between people and their environment. She is always in search
of hidden gems and funky images. Her photos have captured
the beautiful and not so beautiful on five continents.
Being a survivor of Hurricane Andrew, Diane offers her services
as a photo inventory specialist for home and business owners.
She is currently writing a book which will help home owners
and small businesses avoid a financial disaster after a natural
The images of Cambodia in this exhibit were taken in January
2012. Cambodia is a nation attempting to recover from the
devastation of the Pol Pot Regime. These photographs capture
the contrasts between the very rich and the desperately poor.
The Cambodian people are beautiful in spirit, and always greet
you with a bright smile no matter what their circumstances.
Also included in this exhibit are images from the Atlanta
Botanical Garden as well as photographs of Dale Chihulys
colorful glass sculptures in the Seattle Center.
Please enjoy the bright and colorful images from Diane Watson!
Diane at firstname.lastname@example.org or 770-309-4924
by Susannah Masarie
July 1, 2013 - August 31, 2013
Masarie is an artist who's medium is photography. Susannah
has a love for the great outdoors. She feels that an appreciation
of nature is important to the conservation of the earth. She
uses photography to capture the little details of nature that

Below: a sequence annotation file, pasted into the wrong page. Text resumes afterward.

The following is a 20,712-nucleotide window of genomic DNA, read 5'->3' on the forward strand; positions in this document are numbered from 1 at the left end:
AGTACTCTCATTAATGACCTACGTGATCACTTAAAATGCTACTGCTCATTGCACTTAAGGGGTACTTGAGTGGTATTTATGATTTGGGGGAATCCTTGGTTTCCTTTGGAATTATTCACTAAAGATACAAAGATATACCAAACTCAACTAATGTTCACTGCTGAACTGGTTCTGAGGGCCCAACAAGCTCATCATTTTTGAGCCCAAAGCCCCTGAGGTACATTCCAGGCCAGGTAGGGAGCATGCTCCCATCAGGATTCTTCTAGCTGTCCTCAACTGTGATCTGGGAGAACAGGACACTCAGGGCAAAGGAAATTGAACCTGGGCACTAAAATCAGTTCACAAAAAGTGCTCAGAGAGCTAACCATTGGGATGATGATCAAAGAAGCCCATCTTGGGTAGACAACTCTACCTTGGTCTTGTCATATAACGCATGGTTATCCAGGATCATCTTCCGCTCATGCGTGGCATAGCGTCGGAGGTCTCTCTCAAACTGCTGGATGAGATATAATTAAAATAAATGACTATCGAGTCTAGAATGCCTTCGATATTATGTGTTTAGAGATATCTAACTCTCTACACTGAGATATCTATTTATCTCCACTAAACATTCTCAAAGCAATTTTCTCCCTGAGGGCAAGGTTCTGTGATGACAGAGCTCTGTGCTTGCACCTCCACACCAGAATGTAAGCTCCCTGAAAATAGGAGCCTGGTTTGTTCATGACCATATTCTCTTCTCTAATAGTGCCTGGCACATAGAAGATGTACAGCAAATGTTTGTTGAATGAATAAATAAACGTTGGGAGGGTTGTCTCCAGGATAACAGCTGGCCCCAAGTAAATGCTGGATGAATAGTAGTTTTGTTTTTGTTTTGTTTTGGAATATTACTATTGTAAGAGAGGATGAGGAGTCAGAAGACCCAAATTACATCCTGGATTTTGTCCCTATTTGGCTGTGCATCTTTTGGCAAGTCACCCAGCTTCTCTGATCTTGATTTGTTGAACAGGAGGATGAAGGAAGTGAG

are easily overlooked. Her love of nature started from growing
up in North Carolina and having had many opportunities to
experience the natural world. She has traveled and photographed
in many of the United States and six other countries.
first became interested in photography when she took photography
classes in high school. She graduated from Appalachian State
University in 2005 with a Bachelor of Science in Technology,
with a photography concentration. Her work has been shown
in galleries, restaurants and coffee shops, used for multiple
websites, and several publications.
is currently working on archiving her past photographic work,
and looking for ways to do more with her photography.
by Betty Derrick
September 1, 2013 - October 31, 2013
and painting have been a part of my life for as long as I
can remember. I grew up in Greenville SC but moved to Governor's
Island at the tip of Manhattan when I was in third grade.
To pass the drab winter months so foreign to a Southern child
living temporarily in New York, my mother enrolled me in an